Arts & Leisure

Sotheby’s New York sale tanks as art market heads for correction

Posted on May 11, 2016

SOTHEBY’S sold $144.5 million of Impressionist and modern art, its worst showing at an evening sale in the category in New York since the 2009 recession and the latest evidence of a cooling auction market.

JEREMIAH EVARTS, Head of Evening Sales of Impressionist & Modern Art at Sotheby’s New York speaks during an interview about the marble sculpture L’Eternel Printemps by Auguste Rodin on April 19. -- AFP
The auction capped a wild day that began with Sotheby’s reporting a larger-than-expected loss in the first quarter. The company’s shares fell as much as 8.5% before rebounding to a 6% gain on news that an unidentified investor may boost its stake to 10%.

Monday’s sale fell short of the presale target range of $164.8 million to $235.8 million and marked a 61% drop from a year earlier as 21 of the 62 lots went unsold. One bright spot was the top lot -- Auguste Rodin’s marble L’Eternel Printemps, which sold for $20.4 million including buyer’s premium, handily outperforming the presale estimate. A day earlier at Christie’s and Phillips, those auction houses also did a fraction of business compared with last May.

The high-end art market “appears to be going through a correction,” Taposh Bari, an analyst at Goldman Sachs Group, Inc., said in a note last month.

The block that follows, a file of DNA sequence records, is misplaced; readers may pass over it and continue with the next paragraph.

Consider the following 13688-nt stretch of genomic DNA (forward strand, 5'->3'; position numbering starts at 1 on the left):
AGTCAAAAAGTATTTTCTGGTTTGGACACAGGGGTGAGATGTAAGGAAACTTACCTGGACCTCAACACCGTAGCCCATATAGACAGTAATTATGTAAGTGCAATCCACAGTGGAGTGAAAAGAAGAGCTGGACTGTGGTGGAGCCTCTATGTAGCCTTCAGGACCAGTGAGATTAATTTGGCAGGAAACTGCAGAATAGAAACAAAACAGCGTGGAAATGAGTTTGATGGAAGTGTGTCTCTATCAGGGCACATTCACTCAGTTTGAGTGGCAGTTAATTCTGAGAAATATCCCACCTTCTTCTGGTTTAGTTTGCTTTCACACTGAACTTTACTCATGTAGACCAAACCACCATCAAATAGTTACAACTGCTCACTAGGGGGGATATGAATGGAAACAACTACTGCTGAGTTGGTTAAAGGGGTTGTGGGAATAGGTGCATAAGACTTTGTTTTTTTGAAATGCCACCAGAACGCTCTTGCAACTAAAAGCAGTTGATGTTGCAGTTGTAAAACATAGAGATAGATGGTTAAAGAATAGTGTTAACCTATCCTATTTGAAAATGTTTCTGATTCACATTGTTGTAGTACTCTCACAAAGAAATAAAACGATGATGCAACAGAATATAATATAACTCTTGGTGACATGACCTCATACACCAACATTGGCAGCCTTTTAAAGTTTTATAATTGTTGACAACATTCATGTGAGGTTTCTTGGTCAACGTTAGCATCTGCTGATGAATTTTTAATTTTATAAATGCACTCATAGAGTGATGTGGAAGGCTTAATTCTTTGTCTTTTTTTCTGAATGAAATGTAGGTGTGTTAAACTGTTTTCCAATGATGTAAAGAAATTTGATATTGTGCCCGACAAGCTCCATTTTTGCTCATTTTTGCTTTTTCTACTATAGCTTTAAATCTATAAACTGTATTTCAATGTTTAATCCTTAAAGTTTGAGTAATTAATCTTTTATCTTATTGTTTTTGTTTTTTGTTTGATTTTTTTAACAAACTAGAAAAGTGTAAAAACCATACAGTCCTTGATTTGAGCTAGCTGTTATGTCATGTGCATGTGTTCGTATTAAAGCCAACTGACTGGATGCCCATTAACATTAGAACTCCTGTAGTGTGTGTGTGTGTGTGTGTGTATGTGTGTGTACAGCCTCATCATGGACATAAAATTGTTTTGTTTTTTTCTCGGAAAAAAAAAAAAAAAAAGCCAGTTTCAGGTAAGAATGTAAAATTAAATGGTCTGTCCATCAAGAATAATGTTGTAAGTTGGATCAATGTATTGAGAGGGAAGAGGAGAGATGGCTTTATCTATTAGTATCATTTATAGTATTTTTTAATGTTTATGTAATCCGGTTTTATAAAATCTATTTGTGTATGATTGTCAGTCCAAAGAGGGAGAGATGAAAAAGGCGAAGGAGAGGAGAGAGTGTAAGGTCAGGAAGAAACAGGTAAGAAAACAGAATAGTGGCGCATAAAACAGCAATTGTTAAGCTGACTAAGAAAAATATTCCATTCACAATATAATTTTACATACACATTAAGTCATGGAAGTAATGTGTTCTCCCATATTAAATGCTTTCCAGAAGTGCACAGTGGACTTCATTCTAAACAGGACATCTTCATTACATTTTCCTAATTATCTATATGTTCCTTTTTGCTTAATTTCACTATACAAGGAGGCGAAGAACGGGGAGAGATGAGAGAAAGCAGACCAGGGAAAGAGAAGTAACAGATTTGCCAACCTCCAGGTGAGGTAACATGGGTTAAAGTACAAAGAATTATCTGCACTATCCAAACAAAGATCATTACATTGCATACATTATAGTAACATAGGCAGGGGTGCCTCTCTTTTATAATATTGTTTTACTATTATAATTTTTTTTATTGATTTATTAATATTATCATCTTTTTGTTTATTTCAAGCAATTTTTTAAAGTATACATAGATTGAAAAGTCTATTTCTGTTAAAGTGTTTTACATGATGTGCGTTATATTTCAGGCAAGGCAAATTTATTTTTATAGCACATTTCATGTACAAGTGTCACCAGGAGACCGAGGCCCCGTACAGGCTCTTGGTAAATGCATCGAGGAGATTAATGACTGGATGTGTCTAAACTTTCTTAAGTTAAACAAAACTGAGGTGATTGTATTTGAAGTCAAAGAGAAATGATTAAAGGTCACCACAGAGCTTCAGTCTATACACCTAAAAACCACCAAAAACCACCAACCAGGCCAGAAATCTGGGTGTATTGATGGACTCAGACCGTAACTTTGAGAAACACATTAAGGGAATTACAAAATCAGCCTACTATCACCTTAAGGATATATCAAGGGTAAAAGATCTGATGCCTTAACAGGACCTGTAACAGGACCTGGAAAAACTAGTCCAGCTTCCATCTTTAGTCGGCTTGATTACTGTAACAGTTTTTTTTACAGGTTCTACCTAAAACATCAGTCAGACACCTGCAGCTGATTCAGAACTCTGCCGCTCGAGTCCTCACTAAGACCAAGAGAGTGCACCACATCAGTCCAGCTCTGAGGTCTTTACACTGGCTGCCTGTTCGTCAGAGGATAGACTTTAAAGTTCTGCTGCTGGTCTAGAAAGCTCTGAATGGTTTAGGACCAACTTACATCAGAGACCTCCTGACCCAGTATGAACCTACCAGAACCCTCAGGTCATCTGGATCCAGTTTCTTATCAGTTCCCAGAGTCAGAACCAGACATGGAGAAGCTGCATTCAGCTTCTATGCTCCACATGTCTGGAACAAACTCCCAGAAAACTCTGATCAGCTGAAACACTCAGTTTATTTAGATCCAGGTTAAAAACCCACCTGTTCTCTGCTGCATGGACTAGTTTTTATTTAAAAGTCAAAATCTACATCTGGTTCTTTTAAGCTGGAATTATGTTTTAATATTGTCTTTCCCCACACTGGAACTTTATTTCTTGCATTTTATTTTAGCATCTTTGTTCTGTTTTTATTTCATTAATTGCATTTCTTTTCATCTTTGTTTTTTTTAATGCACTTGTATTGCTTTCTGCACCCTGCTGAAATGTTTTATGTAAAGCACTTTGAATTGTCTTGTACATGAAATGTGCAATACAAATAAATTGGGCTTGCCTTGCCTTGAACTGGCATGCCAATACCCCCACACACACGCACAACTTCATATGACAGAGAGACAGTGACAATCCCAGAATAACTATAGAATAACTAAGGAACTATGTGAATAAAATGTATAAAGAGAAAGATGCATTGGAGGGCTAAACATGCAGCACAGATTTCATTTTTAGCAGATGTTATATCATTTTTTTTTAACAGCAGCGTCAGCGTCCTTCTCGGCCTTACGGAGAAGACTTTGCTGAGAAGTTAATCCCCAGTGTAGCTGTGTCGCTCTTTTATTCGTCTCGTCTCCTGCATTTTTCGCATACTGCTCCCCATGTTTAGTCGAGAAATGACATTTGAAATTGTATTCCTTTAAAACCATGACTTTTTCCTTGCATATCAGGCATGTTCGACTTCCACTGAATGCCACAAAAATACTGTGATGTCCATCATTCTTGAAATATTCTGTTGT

The biggest casualty at Sotheby’s was Andre Derain’s painting of a red sailboat, estimated at $15 million to $20 million. It didn’t get a single bid in the Upper East Side salesroom. Works by Pablo Picasso, Paul Gauguin and Pierre-Auguste Renoir also flopped.

The situation is also stark at Christie’s, where Picasso’s Les Femmes d’Alger (Version O) sold for an auction industry record $179.4 million a year ago. On May 12, its top lot is expected to be Monet’s painting of water lilies, Le Bassin aux Nympheas, estimated at $25 million to $35 million. The events are part of the spring bellwether auctions of Impressionist, modern, postwar and contemporary art in New York that began on May 8.

The dearth of big-ticket items largely stems from collectors’ anxiety about the market, said dealers and auction house executives. The auction houses were competing for consignments amid falling oil prices, underperforming hedge funds and roiling financial markets.

“Less A-plus and A material comes to the market because the sellers know they won’t get top dollars,” said John Good, a private dealer in New York. “So they wait. Your average collector is rich and doesn’t have to sell.” -- Bloomberg